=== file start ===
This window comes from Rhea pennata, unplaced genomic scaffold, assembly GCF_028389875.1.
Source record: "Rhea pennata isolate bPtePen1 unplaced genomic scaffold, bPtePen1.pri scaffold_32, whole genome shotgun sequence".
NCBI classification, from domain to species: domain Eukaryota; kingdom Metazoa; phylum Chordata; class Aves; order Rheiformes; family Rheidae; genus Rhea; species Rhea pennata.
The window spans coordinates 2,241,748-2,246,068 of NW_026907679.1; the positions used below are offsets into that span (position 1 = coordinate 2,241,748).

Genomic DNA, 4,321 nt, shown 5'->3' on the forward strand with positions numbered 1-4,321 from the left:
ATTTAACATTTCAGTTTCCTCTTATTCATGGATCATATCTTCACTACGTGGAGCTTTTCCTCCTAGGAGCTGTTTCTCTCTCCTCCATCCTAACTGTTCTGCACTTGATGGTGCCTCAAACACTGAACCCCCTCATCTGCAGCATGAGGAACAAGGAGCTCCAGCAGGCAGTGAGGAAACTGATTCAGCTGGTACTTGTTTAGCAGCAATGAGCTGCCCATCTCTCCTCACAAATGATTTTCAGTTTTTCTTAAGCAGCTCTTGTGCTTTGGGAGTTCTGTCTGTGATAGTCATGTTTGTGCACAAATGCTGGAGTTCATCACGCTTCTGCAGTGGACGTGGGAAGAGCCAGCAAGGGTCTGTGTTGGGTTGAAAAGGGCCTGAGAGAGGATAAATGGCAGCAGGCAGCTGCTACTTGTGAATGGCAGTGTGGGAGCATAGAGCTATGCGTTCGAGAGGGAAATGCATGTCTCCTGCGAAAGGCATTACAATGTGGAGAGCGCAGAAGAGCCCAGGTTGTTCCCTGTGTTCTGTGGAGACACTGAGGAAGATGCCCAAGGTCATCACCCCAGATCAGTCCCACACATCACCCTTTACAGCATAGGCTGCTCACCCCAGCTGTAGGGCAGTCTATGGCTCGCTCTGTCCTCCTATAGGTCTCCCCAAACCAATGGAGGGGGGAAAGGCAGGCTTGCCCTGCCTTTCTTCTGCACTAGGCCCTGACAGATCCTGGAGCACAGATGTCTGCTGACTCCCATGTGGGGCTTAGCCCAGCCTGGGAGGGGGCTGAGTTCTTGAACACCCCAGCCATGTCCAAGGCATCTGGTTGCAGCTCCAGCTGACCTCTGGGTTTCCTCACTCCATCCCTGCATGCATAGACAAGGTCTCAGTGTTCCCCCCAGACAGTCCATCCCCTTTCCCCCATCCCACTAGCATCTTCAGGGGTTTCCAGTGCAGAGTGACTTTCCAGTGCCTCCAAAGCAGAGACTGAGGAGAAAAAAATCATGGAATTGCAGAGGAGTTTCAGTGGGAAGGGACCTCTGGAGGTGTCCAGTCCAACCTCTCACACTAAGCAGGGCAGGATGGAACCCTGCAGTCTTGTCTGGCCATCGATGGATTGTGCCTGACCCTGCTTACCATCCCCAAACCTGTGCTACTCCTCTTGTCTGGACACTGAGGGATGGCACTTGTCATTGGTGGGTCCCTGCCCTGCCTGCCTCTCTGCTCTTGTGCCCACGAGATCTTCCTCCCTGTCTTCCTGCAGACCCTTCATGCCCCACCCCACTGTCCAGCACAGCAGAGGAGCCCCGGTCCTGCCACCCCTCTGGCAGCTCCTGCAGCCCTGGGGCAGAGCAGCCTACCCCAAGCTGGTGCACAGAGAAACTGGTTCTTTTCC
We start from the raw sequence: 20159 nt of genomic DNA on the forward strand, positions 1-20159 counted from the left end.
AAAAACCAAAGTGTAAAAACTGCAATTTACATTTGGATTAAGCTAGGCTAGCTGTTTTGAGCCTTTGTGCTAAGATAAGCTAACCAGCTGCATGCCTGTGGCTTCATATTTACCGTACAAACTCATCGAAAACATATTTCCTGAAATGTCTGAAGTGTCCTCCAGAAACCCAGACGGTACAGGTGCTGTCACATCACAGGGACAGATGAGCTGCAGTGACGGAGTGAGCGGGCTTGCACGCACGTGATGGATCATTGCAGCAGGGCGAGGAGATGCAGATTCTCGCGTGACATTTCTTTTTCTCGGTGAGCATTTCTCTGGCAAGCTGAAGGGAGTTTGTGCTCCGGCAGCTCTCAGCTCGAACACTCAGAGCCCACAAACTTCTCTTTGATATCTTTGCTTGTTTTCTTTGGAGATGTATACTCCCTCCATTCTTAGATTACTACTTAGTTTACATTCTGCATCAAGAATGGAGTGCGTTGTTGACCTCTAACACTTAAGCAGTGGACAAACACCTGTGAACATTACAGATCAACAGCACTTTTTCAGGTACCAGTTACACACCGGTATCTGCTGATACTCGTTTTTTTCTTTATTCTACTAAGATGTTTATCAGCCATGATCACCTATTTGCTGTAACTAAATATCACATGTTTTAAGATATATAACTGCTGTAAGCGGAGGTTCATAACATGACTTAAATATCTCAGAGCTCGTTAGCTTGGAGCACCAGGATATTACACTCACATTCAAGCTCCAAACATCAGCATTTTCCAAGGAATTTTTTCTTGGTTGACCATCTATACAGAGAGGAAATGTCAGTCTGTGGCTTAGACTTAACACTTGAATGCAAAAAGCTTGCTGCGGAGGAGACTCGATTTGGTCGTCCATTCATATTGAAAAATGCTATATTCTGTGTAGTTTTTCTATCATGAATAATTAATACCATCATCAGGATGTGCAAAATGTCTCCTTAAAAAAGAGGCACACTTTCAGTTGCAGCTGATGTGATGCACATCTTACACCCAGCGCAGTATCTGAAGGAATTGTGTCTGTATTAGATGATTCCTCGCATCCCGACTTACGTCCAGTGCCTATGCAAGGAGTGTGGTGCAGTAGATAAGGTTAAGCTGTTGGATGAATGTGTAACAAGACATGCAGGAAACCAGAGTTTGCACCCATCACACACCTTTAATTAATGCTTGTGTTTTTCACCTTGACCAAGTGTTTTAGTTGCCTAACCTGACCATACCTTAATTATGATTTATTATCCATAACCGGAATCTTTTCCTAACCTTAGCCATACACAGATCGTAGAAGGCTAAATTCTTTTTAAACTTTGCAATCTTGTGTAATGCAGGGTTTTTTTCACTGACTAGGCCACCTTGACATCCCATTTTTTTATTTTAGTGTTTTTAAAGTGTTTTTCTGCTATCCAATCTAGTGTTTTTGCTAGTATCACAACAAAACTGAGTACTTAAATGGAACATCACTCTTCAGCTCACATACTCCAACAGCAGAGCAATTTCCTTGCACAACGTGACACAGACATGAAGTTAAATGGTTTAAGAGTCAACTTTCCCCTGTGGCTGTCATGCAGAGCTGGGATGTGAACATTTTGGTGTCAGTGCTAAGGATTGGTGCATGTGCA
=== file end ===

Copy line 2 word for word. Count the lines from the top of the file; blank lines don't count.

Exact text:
Source record: "Rhea pennata isolate bPtePen1 unplaced genomic scaffold, bPtePen1.pri scaffold_32, whole genome shotgun sequence".